The Shocking Truth about Daylight Saving Time

You’ll be surprised to see who really profits from “springing forward.”

By Leah Zerbe

Photography by Getty Images


what's the deal with daylight saving time?Okay, so the time change is a flop in terms of saving energy. At least it helps the farmers, right? Not so much. “Farmers were vociferously opposed to Daylight Saving Time. They hated it from the start,” explains Downing. “Farmers really used morning sunlight. Turning the clocks ahead had the effect of giving them one less hour of daylight.”

Even today, many farmers lament this time of year because it disrupts their schedules and connection to the natural world. “That dramatic change from having the daylight in the morning to suddenly going back to darkness, it’s kind of jolting,” says sustainable farmer Zach Lester, cofounder of Tree and Leaf Farm in Unionville, Virginia. His customers are affected by the change, too. When Lester goes to market the Sunday morning following the time change, shoppers generally start rolling in about an hour later. 

So what is the point of Daylight Saving Time?

Money, money, money, money!

The Chamber of Commerce was an early supporter of extending post-workday natural light because they knew factory workers were more likely to go shopping following shift work if the sun was still shining. Later on, people were more likely to fill up the tank and head to sporting events or the mall, which to this day greatly benefits the oil industry.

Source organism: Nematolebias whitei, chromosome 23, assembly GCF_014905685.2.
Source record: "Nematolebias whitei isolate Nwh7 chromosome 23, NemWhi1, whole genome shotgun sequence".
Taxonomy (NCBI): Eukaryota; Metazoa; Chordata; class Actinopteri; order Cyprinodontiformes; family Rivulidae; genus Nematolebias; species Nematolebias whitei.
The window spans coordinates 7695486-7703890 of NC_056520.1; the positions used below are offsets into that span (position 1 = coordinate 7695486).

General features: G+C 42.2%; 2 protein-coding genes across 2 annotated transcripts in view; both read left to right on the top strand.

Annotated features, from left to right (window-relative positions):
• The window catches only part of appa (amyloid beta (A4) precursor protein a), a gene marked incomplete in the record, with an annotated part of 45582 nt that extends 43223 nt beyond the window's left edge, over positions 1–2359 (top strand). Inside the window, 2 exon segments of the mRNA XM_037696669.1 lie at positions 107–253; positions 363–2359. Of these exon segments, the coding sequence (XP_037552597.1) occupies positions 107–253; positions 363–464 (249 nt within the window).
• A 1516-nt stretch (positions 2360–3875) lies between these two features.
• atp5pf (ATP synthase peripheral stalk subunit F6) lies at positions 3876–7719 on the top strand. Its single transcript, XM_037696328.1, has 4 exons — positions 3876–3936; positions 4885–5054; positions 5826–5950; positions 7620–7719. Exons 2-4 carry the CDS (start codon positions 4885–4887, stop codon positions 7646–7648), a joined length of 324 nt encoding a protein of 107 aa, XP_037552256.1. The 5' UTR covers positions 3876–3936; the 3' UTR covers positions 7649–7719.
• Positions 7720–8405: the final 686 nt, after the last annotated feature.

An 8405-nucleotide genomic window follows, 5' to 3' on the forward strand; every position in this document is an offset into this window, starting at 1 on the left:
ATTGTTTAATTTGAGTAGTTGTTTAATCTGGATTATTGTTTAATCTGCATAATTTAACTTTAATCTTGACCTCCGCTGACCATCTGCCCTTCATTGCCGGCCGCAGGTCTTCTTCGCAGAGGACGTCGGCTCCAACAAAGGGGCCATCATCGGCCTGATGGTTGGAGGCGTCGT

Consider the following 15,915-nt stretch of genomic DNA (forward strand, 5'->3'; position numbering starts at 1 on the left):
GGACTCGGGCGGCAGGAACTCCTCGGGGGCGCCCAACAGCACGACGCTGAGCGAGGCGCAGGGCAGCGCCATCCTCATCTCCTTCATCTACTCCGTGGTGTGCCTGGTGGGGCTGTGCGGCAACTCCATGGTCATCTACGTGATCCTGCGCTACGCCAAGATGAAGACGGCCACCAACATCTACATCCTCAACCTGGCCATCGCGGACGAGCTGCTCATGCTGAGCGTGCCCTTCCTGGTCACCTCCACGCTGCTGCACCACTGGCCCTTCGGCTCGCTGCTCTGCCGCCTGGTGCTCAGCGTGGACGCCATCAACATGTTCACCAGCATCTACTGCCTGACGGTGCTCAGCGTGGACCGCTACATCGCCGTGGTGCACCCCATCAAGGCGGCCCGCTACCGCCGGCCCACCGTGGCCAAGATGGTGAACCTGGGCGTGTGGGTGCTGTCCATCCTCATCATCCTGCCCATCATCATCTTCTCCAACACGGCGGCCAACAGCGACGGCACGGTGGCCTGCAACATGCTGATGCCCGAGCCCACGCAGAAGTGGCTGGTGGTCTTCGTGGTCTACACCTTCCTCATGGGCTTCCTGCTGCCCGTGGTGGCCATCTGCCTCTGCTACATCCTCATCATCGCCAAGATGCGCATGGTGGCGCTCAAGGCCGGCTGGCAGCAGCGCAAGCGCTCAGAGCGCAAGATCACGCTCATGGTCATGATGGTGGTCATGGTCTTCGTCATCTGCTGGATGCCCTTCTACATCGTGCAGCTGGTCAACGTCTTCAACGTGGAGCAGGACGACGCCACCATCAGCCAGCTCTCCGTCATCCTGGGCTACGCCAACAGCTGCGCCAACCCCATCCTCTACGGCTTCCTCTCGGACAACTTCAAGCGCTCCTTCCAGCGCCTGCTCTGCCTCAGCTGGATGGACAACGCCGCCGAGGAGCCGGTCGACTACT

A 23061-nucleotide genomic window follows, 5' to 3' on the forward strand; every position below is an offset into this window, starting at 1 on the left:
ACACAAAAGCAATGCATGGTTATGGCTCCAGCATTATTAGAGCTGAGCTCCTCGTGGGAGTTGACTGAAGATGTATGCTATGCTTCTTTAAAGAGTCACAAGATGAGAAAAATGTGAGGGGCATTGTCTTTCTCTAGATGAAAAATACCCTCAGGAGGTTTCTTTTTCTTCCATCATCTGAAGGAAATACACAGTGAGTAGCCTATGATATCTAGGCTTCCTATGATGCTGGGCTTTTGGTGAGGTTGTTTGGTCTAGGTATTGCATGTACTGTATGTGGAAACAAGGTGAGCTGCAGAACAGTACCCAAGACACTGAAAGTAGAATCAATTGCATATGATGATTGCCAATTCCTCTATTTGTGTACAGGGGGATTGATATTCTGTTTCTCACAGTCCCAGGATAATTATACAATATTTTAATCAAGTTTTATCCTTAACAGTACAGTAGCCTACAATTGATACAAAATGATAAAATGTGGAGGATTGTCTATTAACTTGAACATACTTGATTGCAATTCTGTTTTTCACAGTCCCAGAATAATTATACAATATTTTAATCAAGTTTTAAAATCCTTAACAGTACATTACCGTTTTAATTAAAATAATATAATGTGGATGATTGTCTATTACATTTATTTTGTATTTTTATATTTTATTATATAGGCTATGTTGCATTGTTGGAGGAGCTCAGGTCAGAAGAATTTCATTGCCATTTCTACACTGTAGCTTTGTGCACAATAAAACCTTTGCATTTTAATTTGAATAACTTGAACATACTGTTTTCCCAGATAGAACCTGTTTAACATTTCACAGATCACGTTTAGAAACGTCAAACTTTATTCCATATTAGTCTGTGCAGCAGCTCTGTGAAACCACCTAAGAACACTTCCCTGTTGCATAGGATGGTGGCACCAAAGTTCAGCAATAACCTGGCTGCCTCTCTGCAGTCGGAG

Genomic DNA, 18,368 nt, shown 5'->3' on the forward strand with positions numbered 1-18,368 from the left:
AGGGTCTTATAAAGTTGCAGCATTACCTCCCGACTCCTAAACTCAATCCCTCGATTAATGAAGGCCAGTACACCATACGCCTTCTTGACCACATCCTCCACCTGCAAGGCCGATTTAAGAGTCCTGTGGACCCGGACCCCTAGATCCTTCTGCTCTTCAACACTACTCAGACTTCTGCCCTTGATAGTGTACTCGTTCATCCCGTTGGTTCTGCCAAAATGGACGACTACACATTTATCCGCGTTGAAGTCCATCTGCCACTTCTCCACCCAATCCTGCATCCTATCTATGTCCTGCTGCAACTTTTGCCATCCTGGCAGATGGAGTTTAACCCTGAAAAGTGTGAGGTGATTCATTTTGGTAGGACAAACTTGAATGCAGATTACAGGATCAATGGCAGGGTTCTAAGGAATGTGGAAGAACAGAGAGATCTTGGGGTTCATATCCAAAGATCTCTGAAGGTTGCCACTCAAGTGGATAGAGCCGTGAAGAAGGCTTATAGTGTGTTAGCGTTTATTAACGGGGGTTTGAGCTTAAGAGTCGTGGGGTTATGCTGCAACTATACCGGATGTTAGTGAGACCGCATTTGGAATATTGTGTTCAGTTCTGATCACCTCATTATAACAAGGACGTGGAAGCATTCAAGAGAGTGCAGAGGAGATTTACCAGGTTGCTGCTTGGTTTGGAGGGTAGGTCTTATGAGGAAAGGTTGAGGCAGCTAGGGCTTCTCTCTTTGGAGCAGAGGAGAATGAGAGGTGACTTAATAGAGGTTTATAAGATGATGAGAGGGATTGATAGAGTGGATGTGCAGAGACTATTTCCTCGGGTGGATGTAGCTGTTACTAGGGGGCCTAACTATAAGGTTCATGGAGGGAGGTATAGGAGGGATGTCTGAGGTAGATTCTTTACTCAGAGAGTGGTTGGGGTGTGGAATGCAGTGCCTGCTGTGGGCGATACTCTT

Because so much extra gas is sold during Daylight Saving Time, the lobby representing convenience stores—places that sell tons of gas—are among the biggest backers of keeping the time change intact.

Downing says the golf-course industry also loves Daylight Saving Time, because it’s the one sport where it still isn’t economical to use artificial lighting to extend hours. “The golf industry makes about $200 to $400 million in extra greens fees during Daylight Saving Time,” he notes.

Most of the country runs on Daylight Saving Time today, with the exception of Hawaii, a state with nearly equal day-length year-round, and Arizona, which refuses to adopt it. But things weren’t always this uniform. 

After initially adopting it as a wartime-only policy during World War I, New York decided to bring Daylight Saving Time back after the war and adopted a metropolitan Daylight Saving Time law for the city only in 1920. Cities ran on it; suburbs did not. “Because it was such a powerful influence on the economy, almost every city from Chicago eastward immediately adopted it,” Downing says. By 1921, though, Massachusetts boasted the only statewide policy, leaving a patchwork of times across the country for the next 10 years. “Trains were unable to keep schedule; all transportation was thrown off by this,” Downing explains. “By 1965, 100 million Americans were changing their clocks and 80 million were not.”